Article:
The Growth of Homelessness in Seattle and King County

The Rev. David C. Bloom*

Community Conference on Homelessness: Causes and Solutions

October 10, 1998


            The decade of the 80ıs -- the decade of Reaganomics -- was heralded as a decade of unprecedented economic growth in America. Yet the reemergence of soup kitchens and emergency shelters that had not been seen since the Great Depression of the 1930ıs became a painful reminder that many Americans were being left behind.

            National estimates of the number of persons who became homeless annually in the 80ıs ranged from a few hundred thousand to as many as two million. By the end of the decade, the Bush Administration estimated that 700,000 persons were homeless on a given night. Advocates, however, believed that the true number was far higher. Many more Americans were living on the brink of homelessness.

            In 1980, there was little public awareness of what is now commonly known as homelessness. By 1990, our nation was awash in thousands of studies, task forces, media reports, homeless advocacy groups, public initiatives, and billions of public and private dollars directed to a growing system of emergency and transitional shelter. And what did all of this attention get us? A nation in denial about a deep social pathology and no reliable evidence that the existence of homelessness in America will be resolved even within our lifetimes. What has gone wrong?

            In the mid-1970ıs, you could buy a single-family house in Seattle for $30,000. Today, that same house sells for $300,000 -- an increase of 1000% in just 20 years.

            In the mid-1970ıs, you could rent a decent 2-bedroom apartment in King County for less than $200 per month. Today, two-bedroom apartments rent for $600, $700, $800, and more.

            In the early 1970ıs, persons with serious mental illness were often housed in large state mental institutions where they received shelter, food, and some semblance of care. Today, following deinstitutionalization, many mentally ill people populate our streets and our shelters.

            In the 1970ıs an alcoholic could find an occasional job and rent a room in a single room occupancy hotel. Today, there are few day labor jobs and the SRO hotels are mostly gone.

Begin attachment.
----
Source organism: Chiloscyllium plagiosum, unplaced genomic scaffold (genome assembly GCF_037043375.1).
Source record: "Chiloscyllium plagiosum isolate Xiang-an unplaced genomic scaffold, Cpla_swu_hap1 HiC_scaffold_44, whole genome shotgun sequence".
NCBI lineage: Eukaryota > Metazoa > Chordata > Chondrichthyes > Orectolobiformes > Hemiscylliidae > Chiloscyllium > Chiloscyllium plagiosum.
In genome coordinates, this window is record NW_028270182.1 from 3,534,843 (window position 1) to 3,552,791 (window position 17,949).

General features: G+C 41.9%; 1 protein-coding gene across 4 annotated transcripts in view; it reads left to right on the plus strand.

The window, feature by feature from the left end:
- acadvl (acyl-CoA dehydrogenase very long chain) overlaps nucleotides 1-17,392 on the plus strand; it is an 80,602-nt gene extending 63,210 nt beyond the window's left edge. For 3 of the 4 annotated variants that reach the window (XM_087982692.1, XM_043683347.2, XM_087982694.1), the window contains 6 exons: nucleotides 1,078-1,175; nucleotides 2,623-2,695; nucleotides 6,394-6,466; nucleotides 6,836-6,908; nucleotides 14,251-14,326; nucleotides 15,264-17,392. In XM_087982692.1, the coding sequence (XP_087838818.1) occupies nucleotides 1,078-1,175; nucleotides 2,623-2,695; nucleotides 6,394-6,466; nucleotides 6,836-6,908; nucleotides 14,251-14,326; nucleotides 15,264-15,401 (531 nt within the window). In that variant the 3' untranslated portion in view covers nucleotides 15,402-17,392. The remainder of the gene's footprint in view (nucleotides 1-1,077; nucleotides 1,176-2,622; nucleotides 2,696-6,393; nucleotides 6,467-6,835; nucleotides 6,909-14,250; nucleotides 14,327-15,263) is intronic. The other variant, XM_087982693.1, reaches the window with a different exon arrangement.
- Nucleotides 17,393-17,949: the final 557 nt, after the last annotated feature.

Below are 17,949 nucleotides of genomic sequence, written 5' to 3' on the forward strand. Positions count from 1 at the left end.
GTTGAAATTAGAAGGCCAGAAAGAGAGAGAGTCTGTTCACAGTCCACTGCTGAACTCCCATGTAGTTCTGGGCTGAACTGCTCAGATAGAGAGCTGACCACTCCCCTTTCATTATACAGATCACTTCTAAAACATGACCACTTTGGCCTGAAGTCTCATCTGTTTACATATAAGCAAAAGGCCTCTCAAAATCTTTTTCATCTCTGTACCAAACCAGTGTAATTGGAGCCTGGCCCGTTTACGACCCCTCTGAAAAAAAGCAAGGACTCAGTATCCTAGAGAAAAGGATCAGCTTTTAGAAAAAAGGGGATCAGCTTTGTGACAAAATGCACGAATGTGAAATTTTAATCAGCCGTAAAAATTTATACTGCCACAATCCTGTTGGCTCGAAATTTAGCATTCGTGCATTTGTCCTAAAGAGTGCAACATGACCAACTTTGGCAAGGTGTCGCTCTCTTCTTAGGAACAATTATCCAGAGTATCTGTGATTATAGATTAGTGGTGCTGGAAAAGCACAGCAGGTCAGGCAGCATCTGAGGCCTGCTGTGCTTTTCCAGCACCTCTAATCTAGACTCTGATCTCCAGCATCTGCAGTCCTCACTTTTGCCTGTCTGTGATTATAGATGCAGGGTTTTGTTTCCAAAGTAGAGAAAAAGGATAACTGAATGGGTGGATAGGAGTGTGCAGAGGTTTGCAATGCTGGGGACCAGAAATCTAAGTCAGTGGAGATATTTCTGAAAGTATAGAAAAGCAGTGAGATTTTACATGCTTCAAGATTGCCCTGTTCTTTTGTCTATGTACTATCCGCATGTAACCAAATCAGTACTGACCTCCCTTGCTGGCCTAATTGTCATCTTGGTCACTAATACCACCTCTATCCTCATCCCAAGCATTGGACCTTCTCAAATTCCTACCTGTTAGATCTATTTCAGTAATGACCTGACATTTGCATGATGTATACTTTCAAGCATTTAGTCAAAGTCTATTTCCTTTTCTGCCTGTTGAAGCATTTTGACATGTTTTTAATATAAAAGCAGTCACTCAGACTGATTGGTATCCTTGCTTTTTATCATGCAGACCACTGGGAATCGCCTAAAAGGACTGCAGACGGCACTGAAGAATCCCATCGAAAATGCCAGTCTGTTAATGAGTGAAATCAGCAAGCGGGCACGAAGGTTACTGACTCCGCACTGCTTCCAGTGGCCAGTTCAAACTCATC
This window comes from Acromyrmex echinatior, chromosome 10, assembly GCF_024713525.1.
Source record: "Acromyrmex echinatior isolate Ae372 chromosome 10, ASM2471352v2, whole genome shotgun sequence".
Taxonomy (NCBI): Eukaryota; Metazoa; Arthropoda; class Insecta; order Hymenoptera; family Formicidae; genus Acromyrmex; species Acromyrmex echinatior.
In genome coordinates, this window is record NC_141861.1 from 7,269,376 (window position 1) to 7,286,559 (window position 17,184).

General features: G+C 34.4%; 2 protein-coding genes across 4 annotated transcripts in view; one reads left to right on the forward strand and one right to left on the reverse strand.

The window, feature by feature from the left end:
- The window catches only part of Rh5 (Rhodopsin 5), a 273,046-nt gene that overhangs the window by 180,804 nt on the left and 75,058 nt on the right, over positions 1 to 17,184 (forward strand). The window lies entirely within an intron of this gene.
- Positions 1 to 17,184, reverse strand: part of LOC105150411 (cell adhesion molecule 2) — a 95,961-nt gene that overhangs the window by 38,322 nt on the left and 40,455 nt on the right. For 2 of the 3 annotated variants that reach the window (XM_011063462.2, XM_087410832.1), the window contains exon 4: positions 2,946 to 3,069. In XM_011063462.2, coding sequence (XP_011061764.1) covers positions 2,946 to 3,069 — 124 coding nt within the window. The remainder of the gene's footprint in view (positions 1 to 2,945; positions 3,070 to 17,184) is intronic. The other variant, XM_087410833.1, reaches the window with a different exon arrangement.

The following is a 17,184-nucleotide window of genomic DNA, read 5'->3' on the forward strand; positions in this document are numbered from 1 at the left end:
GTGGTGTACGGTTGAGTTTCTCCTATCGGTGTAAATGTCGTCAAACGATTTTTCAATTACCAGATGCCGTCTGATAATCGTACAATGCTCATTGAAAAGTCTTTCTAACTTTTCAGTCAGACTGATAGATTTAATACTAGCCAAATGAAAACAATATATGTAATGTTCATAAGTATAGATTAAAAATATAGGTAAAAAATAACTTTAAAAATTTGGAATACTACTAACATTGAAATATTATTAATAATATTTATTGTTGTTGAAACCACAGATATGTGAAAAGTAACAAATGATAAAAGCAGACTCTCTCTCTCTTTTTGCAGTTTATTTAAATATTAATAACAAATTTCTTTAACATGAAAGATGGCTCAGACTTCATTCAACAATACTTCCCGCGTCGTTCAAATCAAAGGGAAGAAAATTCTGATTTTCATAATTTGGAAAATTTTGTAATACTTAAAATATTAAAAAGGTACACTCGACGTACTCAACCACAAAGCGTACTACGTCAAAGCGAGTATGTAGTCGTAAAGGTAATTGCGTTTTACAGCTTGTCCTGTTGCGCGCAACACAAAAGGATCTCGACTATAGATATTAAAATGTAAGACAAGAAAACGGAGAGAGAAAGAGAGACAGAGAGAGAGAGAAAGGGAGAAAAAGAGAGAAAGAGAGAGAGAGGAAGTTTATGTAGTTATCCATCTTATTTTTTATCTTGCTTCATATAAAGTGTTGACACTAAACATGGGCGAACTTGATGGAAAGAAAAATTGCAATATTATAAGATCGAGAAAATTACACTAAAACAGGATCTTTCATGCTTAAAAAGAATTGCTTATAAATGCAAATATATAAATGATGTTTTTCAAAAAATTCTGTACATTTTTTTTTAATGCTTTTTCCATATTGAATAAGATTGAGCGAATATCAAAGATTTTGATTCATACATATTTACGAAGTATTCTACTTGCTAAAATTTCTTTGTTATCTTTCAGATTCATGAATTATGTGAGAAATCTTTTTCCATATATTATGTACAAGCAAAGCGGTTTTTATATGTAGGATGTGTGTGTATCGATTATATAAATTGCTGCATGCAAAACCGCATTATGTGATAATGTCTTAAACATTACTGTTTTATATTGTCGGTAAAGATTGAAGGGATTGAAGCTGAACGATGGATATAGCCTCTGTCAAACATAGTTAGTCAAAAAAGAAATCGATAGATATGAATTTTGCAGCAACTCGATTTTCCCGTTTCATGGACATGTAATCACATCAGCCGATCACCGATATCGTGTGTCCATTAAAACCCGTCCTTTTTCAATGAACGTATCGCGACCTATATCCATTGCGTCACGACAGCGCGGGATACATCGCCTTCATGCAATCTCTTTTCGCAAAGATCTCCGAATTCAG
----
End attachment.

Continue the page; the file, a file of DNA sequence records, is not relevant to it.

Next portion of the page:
In the 1970ıs, persons with limited skills and education could get a good-paying manufacturing job to afford a house and raise a family. Today, minimum wage jobs in the service sector are not enough to buy a house or raise a family.

            In the 1970ıs a family on public assistance could afford to rent an apartment in King County. Today, they cannot.



            The emergence of homeless mentally ill people on Seattleıs old Skid Road in the 1970ıs was one of the first indicators of what was to become the growing problem of homelessness.

            Joe Martin began his work in downtown at the First Avenue Service Center in 1977.

           When I arrived, I learned from First Avenue veterans that things had been changing in the last couple of years. There was an increasing number of mentally ill people on the streets. While that seems commonplace in 1998, it was unusual in 1977.

           While homelessness has always been a problem for those who suffer from alcohol and drug addiction, it is different today for the mentally ill. While the mentally ill have never been treated properly, at least in hospitals like Western State there was some semblance of care and protection. But with deinstitutionalization, for many, all they had was the street.

            Ken Cole also began working downtown in the 1970ıs as an outreach worker with Seattle Mental Health Institute.

           The plan was always that the Community Mental Health Centers in the neighborhoods would take up the care, but they were never adequately funded and in some cases never built, and the housing piece was left out of the equation all together.

            In the mid-1980ıs the Municipal League conducted a yearlong study of homelessness and mental illness. The committeeıs findings provided an indictment of the mental health system at the time.

            While motives of deinstitutionalization were humanitarian, the committee said the execution left much to be desired. Too few of the dollar savings that were achieved through reduced institutional care were passed on to local communities. As a result, even the combined resources of numerous local agencies and programs simply were not adequate to the needs.

            Worse, the study said the multiple community organizations did not act together in an integrated fashion. "They operate more or less independently of one another, although they may have contact with, or serve, the same client," the report concluded.